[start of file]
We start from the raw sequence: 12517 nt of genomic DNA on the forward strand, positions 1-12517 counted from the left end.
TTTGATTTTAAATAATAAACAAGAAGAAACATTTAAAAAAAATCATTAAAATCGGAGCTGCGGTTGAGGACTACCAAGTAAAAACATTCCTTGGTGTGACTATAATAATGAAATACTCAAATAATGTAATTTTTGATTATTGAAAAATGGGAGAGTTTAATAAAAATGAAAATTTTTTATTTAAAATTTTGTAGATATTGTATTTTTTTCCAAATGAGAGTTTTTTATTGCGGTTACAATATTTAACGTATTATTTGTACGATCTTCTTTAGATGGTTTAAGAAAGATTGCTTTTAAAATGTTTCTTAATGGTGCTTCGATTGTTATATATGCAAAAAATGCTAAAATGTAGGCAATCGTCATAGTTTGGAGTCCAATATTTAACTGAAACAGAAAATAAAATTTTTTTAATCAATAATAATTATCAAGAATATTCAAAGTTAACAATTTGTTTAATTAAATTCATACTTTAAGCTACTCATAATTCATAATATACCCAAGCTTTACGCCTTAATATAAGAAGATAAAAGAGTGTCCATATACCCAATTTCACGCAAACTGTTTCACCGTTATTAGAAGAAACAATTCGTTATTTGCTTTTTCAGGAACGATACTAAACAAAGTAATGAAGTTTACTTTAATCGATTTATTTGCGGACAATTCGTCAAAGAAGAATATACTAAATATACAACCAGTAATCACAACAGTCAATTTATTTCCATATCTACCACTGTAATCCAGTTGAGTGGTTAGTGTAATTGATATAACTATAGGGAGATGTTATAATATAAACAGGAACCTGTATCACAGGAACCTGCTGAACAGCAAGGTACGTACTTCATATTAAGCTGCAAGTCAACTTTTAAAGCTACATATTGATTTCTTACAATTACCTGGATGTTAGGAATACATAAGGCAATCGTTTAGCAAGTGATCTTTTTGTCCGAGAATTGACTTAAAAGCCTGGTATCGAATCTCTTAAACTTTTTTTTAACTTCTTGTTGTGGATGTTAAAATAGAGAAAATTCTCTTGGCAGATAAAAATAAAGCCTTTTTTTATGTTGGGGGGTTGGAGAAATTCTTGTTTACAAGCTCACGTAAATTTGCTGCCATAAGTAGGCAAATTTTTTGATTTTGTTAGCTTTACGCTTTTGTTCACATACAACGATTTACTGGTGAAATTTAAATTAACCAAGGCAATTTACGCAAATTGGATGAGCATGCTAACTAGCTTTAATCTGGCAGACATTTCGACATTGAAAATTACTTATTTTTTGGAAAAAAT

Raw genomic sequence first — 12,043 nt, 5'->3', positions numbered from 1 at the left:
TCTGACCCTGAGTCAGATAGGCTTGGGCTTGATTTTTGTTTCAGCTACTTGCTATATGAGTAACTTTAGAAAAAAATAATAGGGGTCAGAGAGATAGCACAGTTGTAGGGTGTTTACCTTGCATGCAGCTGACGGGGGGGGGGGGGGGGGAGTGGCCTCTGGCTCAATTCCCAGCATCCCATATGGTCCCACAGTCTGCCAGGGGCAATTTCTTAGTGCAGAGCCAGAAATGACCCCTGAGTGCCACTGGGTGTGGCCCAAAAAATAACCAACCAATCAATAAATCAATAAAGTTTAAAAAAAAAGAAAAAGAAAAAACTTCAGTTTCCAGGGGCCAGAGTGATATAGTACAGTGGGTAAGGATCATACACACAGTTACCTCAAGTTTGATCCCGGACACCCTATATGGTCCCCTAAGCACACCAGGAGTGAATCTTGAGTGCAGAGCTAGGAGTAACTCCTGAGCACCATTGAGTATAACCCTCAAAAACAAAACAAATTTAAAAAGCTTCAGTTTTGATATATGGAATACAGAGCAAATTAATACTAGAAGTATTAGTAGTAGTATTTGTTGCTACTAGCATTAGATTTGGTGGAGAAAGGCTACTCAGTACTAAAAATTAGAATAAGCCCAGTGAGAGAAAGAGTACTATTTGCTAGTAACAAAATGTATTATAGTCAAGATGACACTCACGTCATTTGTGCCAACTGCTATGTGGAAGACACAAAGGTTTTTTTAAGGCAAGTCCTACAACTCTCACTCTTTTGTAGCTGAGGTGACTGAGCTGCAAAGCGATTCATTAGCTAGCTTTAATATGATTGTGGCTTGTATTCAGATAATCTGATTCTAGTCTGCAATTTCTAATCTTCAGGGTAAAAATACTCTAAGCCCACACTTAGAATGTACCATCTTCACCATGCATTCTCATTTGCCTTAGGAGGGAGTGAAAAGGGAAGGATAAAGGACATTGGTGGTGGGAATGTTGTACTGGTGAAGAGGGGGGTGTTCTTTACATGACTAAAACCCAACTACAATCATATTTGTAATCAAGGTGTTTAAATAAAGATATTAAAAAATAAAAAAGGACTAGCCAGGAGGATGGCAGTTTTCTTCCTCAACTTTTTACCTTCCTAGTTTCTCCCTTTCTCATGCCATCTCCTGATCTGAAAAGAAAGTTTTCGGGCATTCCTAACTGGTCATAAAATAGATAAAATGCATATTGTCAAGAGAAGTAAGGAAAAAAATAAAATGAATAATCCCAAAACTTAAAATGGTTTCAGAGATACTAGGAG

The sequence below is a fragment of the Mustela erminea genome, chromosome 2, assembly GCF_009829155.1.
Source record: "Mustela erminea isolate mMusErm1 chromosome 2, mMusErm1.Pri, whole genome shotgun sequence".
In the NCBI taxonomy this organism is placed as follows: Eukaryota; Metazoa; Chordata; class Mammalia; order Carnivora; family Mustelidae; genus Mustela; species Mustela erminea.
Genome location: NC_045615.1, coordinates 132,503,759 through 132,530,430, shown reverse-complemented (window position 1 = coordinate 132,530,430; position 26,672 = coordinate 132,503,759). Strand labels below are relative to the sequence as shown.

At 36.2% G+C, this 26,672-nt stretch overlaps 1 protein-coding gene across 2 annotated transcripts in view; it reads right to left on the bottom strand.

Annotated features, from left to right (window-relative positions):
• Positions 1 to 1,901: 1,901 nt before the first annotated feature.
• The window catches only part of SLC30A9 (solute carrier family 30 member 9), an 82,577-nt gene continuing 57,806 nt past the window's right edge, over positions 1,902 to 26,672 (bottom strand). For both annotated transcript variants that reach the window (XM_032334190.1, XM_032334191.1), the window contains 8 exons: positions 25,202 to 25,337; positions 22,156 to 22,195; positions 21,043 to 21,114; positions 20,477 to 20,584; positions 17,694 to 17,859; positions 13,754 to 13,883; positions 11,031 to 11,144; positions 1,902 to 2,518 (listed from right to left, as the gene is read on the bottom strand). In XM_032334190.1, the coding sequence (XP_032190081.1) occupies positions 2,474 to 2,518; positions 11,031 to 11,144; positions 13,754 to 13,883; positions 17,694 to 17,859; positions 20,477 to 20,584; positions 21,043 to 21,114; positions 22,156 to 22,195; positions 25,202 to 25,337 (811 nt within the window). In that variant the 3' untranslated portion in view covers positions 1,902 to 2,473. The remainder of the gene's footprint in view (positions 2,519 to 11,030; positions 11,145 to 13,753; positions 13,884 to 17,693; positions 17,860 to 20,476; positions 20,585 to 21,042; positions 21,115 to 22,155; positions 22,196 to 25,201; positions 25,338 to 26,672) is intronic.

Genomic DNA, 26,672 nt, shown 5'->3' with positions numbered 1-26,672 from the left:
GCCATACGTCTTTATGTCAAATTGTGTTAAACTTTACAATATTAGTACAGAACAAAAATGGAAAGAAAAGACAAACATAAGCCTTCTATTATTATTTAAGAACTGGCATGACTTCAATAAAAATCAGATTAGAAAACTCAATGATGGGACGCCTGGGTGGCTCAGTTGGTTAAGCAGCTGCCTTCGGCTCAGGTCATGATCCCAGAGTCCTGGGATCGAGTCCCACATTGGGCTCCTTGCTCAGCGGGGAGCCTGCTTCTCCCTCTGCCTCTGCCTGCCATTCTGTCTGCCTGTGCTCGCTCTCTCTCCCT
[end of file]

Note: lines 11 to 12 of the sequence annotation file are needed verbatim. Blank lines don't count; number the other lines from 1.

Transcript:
• Positions 1 to 1,901: 1,901 nt before the first annotated feature.
• The window catches only part of SLC30A9 (solute carrier family 30 member 9), an 82,577-nt gene continuing 57,806 nt past the window's right edge, over positions 1,902 to 26,672 (bottom strand). For both annotated transcript variants that reach the window (XM_032334190.1, XM_032334191.1), the window contains 8 exons: positions 25,202 to 25,337; positions 22,156 to 22,195; positions 21,043 to 21,114; positions 20,477 to 20,584; positions 17,694 to 17,859; positions 13,754 to 13,883; positions 11,031 to 11,144; positions 1,902 to 2,518 (listed from right to left, as the gene is read on the bottom strand). In XM_032334190.1, the coding sequence (XP_032190081.1) occupies positions 2,474 to 2,518; positions 11,031 to 11,144; positions 13,754 to 13,883; positions 17,694 to 17,859; positions 20,477 to 20,584; positions 21,043 to 21,114; positions 22,156 to 22,195; positions 25,202 to 25,337 (811 nt within the window). In that variant the 3' untranslated portion in view covers positions 1,902 to 2,473. The remainder of the gene's footprint in view (positions 2,519 to 11,030; positions 11,145 to 13,753; positions 13,884 to 17,693; positions 17,860 to 20,476; positions 20,585 to 21,042; positions 21,115 to 22,155; positions 22,196 to 25,201; positions 25,338 to 26,672) is intronic.